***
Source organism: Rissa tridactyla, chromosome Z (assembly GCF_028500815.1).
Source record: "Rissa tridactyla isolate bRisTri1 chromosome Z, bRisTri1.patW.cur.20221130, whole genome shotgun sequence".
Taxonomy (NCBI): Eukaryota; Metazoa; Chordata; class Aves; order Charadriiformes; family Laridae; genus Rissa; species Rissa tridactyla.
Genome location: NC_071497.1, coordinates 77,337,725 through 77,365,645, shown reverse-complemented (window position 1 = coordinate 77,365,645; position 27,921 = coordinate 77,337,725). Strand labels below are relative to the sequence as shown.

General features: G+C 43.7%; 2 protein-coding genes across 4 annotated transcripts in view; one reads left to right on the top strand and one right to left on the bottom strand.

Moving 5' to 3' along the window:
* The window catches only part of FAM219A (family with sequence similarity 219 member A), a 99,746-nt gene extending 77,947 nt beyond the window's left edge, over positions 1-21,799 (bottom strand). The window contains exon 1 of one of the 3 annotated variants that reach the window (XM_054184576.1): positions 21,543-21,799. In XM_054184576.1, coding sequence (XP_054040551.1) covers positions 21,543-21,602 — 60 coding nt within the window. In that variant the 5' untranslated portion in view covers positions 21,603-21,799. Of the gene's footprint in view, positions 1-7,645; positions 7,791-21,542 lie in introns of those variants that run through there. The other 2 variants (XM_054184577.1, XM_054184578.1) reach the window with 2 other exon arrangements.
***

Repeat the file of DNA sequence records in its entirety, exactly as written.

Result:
Source organism: Rissa tridactyla, chromosome Z (assembly GCF_028500815.1).
Source record: "Rissa tridactyla isolate bRisTri1 chromosome Z, bRisTri1.patW.cur.20221130, whole genome shotgun sequence".
Taxonomy (NCBI): Eukaryota; Metazoa; Chordata; class Aves; order Charadriiformes; family Laridae; genus Rissa; species Rissa tridactyla.
Genome location: NC_071497.1, coordinates 77,337,725 through 77,365,645, shown reverse-complemented (window position 1 = coordinate 77,365,645; position 27,921 = coordinate 77,337,725). Strand labels below are relative to the sequence as shown.

General features: G+C 43.7%; 2 protein-coding genes across 4 annotated transcripts in view; one reads left to right on the top strand and one right to left on the bottom strand.

Moving 5' to 3' along the window:
* The window catches only part of FAM219A (family with sequence similarity 219 member A), a 99,746-nt gene extending 77,947 nt beyond the window's left edge, over positions 1-21,799 (bottom strand). The window contains exon 1 of one of the 3 annotated variants that reach the window (XM_054184576.1): positions 21,543-21,799. In XM_054184576.1, coding sequence (XP_054040551.1) covers positions 21,543-21,602 — 60 coding nt within the window. In that variant the 5' untranslated portion in view covers positions 21,603-21,799. Of the gene's footprint in view, positions 1-7,645; positions 7,791-21,542 lie in introns of those variants that run through there. The other 2 variants (XM_054184577.1, XM_054184578.1) reach the window with 2 other exon arrangements.